Let me take you back. It’s a humid evening in Hanoi, July 2019. My friend and I were on our final leg of an 8-week post-graduation stint across Asia—I’d just had just received an offer for a dream MA course and was eager to celebrate. We hit the bustling streets of the Old Quarter, a popular tourist and party area, to avoid the crowds before ducking into a dingy bar. It was there that I was offered a balloon of laughing gas—foolishly, I took it. But before I get into the details, let’s clarify what a whipit is.
A whipit is the street name for a nitrous oxide charger, the term relates to the charger’s intended purpose—to refill whipped cream dispensers. Yes, the same mechanism that is used by chefs in a restaurant to whip up that ice cream sundae is the same used by students in dingy halls at the tail-end of a weekend sesh. On the streets, the term whipit also relates to the actual nitrous oxide gas that the mechanism produces from steel pellets of compressed air. Nitrous oxide gas, or ‘nos’ for short, is sometimes called laughing gas due to the euphoric effects it produces. Aside from its recreational use, the gas is also used for medical purposes—but don’t let this fool you, taking a huff from a balloon can come with serious side effects.
There are several short-term, negative side effects of inhaling nitrous oxide. Although short-term adverse effects are uncommon, they can’t exactly be ruled out. The most prevalent cause of the adversity is breathing the gas too rapidly or too deeply. The effects which follow include: tiredness, dizziness, nausea, vomiting, headache, shivering, and profuse sweating.
While there are fewer long-term side effects, it’s conceivable that prolonged exposure to nitrous oxide, or purposeful abuse of the gas, can cause health problems. Anaemia or a vitamin B-12 deficiency might result from excessive exposure. The latter can induce nerve injury, resulting in numbness in a person’s limbs, fingers, or toes. It’s found that regular use can even stop you from forming white blood cells properly. According to TalktoFrank, It may be possible to become psychologically dependent on nitrous oxide, meaning users can develop an increased desire to keep using it despite the harm it may cause.
I’d tried it a few times before. When I was at my University you practically couldn’t avoid them—the annoying metal canisters would litter the streets outside nightclubs and carpet the floors of Hyde Park—a student hotspot known for its summer barbeques, house parties and afters. I have to admit, I was naive.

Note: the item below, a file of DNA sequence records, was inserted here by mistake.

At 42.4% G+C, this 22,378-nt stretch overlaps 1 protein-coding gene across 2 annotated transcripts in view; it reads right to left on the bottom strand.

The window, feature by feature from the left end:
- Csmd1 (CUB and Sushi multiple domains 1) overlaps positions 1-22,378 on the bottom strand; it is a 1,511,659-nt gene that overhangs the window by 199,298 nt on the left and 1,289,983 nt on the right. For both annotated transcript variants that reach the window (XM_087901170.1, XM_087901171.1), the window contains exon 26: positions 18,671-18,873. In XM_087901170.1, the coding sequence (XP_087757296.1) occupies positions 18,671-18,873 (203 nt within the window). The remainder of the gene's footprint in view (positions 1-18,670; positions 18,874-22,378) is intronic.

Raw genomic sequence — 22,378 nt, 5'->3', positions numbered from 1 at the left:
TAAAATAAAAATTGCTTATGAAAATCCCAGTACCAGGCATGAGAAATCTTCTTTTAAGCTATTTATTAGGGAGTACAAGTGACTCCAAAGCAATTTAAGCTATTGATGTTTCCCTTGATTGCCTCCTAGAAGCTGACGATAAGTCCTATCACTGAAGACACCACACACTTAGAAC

I took the balloon, started to inhale and suddenly everything went black. I woke up around 30 seconds later, in a daze, slumped back against the wall—it felt like the entire bar was looking at me. Apparently, I’d passed out, flopping like a fish and gasping for air, after taking one drag of the balloon, which was, admittedly, gargantuan in size compared to what I had previously in my dingy student home. I was shaken, but wouldn’t you be too?
As a bar worker shook me back into consciousness—and with it my recollection of the world around me—I remember him reassuring me that it wasn’t the ‘dodgy’ gas but instead I’d just taken a hit too hard. Whether I believe him or not is something I still question to this day.
Of course, I’ll be the first to admit that this was probably an isolated incident—but it’s a story worth telling nonetheless. While I’m sure nos balloons, on the whole, are mostly harmless when done few and far between, it’s worth bearing in mind that taking it comes with its own risks. Luckily, the situation caused me no permanent damage but others weren’t as lucky. In 2012 Demi Moore was hospitalised after inhaling nitrous oxide. Matthew Howard, social worker and editor of the Journal of Addictive Diseases at the University of North Carolina at Chapel Hill told VICE, “You can die using it in some circumstances,” but fortunately, “most people are engaged in intermittent episodic use. That’s not nearly as problematic.”
The end note: if you are going to indulge in a nos session, the least you can do is consider the risks involved. Personally, my experience has scarred me enough to never touch a nos-filled balloon again, but I respect the fact that for as long as it’s popular, people will still do it. So, if you are set on experiencing laughing gas, take precautions. Go at your own pace, don’t do it just because everyone else is and try to have someone with experience to guide you throughout the process.